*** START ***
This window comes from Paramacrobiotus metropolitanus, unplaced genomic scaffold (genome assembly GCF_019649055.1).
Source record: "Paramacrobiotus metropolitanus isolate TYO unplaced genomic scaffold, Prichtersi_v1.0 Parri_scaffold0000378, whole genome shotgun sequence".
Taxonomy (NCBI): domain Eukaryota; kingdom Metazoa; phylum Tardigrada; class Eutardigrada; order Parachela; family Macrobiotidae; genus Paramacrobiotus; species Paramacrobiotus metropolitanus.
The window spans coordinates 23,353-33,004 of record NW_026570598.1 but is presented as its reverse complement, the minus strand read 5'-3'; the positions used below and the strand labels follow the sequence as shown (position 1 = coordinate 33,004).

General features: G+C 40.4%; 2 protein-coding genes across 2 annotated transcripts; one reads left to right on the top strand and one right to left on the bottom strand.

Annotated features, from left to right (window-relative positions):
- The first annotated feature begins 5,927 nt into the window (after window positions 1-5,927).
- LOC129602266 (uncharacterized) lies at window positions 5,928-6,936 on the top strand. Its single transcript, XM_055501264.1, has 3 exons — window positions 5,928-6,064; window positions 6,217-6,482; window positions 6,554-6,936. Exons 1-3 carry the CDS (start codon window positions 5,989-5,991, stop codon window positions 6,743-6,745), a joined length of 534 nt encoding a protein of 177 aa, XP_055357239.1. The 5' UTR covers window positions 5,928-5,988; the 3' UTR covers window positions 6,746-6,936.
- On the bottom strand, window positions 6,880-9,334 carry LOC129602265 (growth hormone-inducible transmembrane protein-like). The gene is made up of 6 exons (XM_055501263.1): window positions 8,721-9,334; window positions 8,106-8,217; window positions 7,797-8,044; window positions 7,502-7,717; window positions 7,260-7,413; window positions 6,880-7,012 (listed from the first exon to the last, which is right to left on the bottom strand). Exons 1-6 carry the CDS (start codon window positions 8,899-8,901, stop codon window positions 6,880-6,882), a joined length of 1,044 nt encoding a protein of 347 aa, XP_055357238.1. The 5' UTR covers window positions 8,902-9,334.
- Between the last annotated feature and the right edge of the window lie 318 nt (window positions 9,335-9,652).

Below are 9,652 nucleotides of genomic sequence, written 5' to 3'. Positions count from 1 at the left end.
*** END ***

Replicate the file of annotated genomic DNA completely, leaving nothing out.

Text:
This window comes from Paramacrobiotus metropolitanus, unplaced genomic scaffold (genome assembly GCF_019649055.1).
Source record: "Paramacrobiotus metropolitanus isolate TYO unplaced genomic scaffold, Prichtersi_v1.0 Parri_scaffold0000378, whole genome shotgun sequence".
Taxonomy (NCBI): domain Eukaryota; kingdom Metazoa; phylum Tardigrada; class Eutardigrada; order Parachela; family Macrobiotidae; genus Paramacrobiotus; species Paramacrobiotus metropolitanus.
The window spans coordinates 23,353-33,004 of record NW_026570598.1 but is presented as its reverse complement, the minus strand read 5'-3'; the positions used below and the strand labels follow the sequence as shown (position 1 = coordinate 33,004).

General features: G+C 40.4%; 2 protein-coding genes across 2 annotated transcripts; one reads left to right on the top strand and one right to left on the bottom strand.

Annotated features, from left to right (window-relative positions):
- The first annotated feature begins 5,927 nt into the window (after window positions 1-5,927).
- LOC129602266 (uncharacterized) lies at window positions 5,928-6,936 on the top strand. Its single transcript, XM_055501264.1, has 3 exons — window positions 5,928-6,064; window positions 6,217-6,482; window positions 6,554-6,936. Exons 1-3 carry the CDS (start codon window positions 5,989-5,991, stop codon window positions 6,743-6,745), a joined length of 534 nt encoding a protein of 177 aa, XP_055357239.1. The 5' UTR covers window positions 5,928-5,988; the 3' UTR covers window positions 6,746-6,936.
- On the bottom strand, window positions 6,880-9,334 carry LOC129602265 (growth hormone-inducible transmembrane protein-like). The gene is made up of 6 exons (XM_055501263.1): window positions 8,721-9,334; window positions 8,106-8,217; window positions 7,797-8,044; window positions 7,502-7,717; window positions 7,260-7,413; window positions 6,880-7,012 (listed from the first exon to the last, which is right to left on the bottom strand). Exons 1-6 carry the CDS (start codon window positions 8,899-8,901, stop codon window positions 6,880-6,882), a joined length of 1,044 nt encoding a protein of 347 aa, XP_055357238.1. The 5' UTR covers window positions 8,902-9,334.
- Between the last annotated feature and the right edge of the window lie 318 nt (window positions 9,335-9,652).

Below are 9,652 nucleotides of genomic sequence, written 5' to 3'. Positions count from 1 at the left end.